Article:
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ESGO/ESHRE/ESGE Guidelines for the fertility-sparing treatment of patients with endometrial carcinoma
  1. Alexandros Rodolakis1,
  2. Giovanni Scambia2,
  3. François Planchamp3,
  4. Maribel Acien4,
  5. Attilio Di Spiezio Sardo5,
  6. Martin Farrugia6,
  7. Michael Grynberg7,8,9,
  8. Maja Pakiz10,
  9. Kitty Pavlakis11,12,
  10. Nathalie Vermeulen13,
  11. Gianfranco Zannoni14,
  12. Ignacio Zapardiel15 and
  13. Kirsten Louise Tryde Macklon16
  1. 1Unit of Gynaecologic Oncology, Alexandra Hospital, National and Kapodistrian University of Athens School of Health Sciences, Athens, Greece
  2. 2Fondazione Policlinico Universitario A. Gemelli IRCCS - Università Cattolica del Sacro Cuore, Roma, Italy
  3. 3Clinical Research Unit, Institut Bergonie, Bordeaux, France
  4. 4Obstetrics and Gynecology Department, San Juan University Hospital, Miguel Hernández University, Alicante, Spain
  5. 5Gynecology and Obstetrics Unit, Department of Public Health, School of Medicine, University of Naples Federico II, Napoli, Campania, Italy
  6. 6Spencer Private Hospitals, East Kent, UK
  7. 7AP-HP, Department of Reproductive Medicine & Fertility Preservation, Hôpital Antoine-Béclère, Clamart, France
  8. 8AP-HP, Department of Reproductive Medicine & Fertility Preservation, Hôpital Jean Verdier, Bondy, France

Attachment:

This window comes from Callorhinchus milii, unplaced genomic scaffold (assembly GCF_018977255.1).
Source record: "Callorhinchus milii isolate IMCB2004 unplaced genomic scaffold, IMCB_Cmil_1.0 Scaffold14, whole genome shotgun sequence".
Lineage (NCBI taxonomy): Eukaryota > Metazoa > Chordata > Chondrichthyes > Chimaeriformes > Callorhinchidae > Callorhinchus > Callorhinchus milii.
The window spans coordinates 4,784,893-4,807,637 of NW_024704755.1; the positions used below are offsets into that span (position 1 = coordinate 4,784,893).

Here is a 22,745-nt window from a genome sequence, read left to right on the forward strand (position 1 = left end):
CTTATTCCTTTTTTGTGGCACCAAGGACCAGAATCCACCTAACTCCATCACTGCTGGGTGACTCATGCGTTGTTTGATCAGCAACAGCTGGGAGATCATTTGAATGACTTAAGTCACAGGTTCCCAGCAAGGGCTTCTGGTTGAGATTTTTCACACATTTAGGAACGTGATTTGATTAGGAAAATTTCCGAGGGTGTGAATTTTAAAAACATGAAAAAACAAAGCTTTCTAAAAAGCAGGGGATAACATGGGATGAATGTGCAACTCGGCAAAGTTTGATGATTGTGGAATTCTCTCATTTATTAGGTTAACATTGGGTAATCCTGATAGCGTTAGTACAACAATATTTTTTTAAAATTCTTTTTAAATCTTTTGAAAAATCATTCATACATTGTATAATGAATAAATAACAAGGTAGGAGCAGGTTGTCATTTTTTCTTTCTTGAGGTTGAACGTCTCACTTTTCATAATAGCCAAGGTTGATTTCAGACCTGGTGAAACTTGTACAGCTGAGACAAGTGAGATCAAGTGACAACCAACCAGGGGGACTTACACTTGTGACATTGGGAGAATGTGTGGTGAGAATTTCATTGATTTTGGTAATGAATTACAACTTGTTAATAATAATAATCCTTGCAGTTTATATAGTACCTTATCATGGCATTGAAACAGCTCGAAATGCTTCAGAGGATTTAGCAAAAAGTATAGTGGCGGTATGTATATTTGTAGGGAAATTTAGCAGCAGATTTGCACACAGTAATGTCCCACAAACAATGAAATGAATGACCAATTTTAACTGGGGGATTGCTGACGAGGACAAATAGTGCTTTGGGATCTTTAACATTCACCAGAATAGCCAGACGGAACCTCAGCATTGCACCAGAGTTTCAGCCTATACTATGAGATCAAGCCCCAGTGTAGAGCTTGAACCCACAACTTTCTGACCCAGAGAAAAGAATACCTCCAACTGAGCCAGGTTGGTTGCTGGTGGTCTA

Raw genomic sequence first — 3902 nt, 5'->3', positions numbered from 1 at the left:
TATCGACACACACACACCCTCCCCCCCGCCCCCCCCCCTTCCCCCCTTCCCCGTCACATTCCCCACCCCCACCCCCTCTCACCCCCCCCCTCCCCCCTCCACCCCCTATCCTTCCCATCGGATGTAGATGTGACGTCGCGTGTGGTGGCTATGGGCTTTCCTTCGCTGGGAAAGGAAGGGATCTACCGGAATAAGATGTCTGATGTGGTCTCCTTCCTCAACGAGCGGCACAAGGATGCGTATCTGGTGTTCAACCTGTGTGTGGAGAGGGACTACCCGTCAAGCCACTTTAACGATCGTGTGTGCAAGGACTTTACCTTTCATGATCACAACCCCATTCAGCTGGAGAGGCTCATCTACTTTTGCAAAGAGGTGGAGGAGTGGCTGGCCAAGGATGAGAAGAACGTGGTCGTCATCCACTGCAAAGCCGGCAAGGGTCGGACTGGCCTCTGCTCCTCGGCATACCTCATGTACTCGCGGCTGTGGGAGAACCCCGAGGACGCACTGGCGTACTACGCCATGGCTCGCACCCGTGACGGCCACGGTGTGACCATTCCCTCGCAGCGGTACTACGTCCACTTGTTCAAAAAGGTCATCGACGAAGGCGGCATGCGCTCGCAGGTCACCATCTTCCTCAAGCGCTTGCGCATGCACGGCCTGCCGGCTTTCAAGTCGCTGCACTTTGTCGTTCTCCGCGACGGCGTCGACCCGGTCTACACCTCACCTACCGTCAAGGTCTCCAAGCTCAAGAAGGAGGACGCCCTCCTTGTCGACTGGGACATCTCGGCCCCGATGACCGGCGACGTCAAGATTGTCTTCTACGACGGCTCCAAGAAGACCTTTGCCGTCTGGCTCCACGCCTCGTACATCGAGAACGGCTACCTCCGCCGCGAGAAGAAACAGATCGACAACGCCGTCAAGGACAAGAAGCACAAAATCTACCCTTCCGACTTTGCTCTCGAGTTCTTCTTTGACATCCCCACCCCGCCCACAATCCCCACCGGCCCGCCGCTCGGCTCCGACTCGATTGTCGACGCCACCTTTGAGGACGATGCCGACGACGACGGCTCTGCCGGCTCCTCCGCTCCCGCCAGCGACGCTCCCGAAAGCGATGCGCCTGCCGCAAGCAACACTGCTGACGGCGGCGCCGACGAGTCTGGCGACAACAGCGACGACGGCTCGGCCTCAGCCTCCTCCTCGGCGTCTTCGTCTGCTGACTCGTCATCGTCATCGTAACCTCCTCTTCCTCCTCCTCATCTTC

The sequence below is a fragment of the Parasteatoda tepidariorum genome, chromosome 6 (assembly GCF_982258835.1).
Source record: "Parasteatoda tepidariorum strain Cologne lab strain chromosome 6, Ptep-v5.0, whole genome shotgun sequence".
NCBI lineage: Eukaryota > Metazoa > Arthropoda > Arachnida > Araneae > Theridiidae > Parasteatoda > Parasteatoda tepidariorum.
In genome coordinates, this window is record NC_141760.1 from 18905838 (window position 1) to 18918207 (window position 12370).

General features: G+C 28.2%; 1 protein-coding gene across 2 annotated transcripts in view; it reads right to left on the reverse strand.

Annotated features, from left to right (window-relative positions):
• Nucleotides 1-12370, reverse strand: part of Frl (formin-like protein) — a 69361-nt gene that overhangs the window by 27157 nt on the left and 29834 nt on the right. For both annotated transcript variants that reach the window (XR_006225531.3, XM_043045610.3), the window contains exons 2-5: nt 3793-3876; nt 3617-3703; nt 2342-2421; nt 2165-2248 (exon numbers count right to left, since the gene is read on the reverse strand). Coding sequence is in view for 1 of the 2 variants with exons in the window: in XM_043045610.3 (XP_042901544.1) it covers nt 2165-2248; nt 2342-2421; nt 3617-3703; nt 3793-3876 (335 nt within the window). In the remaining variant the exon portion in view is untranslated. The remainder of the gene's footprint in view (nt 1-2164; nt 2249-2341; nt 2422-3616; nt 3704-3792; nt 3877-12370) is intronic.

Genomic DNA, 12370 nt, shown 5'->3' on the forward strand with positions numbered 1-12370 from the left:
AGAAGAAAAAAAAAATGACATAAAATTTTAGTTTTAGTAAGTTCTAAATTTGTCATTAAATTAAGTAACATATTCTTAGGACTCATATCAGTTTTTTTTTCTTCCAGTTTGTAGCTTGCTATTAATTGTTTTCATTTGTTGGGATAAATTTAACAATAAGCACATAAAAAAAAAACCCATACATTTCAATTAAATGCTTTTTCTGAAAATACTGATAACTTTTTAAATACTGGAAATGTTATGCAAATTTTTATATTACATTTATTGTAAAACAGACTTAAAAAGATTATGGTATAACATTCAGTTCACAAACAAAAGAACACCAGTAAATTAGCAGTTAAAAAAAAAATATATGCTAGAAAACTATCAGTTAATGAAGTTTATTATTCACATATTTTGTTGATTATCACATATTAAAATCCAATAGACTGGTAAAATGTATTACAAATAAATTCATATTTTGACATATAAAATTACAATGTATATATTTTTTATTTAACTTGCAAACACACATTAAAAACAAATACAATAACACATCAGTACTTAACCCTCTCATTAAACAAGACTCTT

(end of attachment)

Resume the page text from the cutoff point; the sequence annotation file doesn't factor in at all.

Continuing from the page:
9. 9University Paris-Saclay, Saint-Aubin, France
  10. 10Department for Gynecologic and Breast Oncology, University Medical Centre, Maribor, Slovenia
  11. 111st Pathology Department, Alexandra Hospital, National and Kapodistrian University of Athens School of Health Sciences, Athens, Greece
  12. 12Pathology Department, "IASO" Women's Hospital, Athens, Greece
  13. 13European Society of Human Reproduction and Embryology, Strombeek-Bever, Belgium
  14. 14Department of Pathology, Dipartimento Scienze della Salute della Donna e del Bambino e di Sanità Pubblica, Fondazione Policlinico Universitario Agostino Gemelli IRCCS, Rome, Italy
  15. 15Department of Gynecologic Oncology, La Paz University Hospital, Madrid, Spain
  16. 16Fertility Department, Copenhagen University Hospital, Copenhagen, Denmark
  1. Correspondence to Professor Alexandros Rodolakis, Unit of Gynaecologic Oncology, Alexandra Hospital, National and Kapodistrian University of Athens School of Health Sciences, Athens 115 28, Greece; a.rodolaki{at}


The standard surgical treatment of endometrial carcinoma, consisting of total hysterectomy with bilateral salpingo-oophorectomy, drastically affects the quality of life of patients and creates a challenge for clinicians. Recent evidence-based guidelines of the European Society of Gynaecological Oncology (ESGO), the European SocieTy for Radiotherapy and Oncology (ESTRO), and the European Society of Pathology (ESP) provide comprehensive information on all relevant issues of diagnosis and treatment in endometrial carcinoma in a multidisciplinary setting. While addressing also work-up for fertility preservation treatments and the management and follow-up for fertility preservation, it was considered relevant to further extend the guidance on fertility-sparing treatment.

A collaboration was set up between the ESGO, the European Society of Human Reproduction and Embryology (ESHRE), and the European Society for Gynaecological Endoscopy (ESGE), aiming to develop clinically relevant and evidence-based guidelines focusing on key aspects of fertility-sparing treatment (patient selection, tumor clinicopathological characteristics, treatment, special issues) in order to improve the quality of care for women with endometrial carcinoma across Europe and worldwide.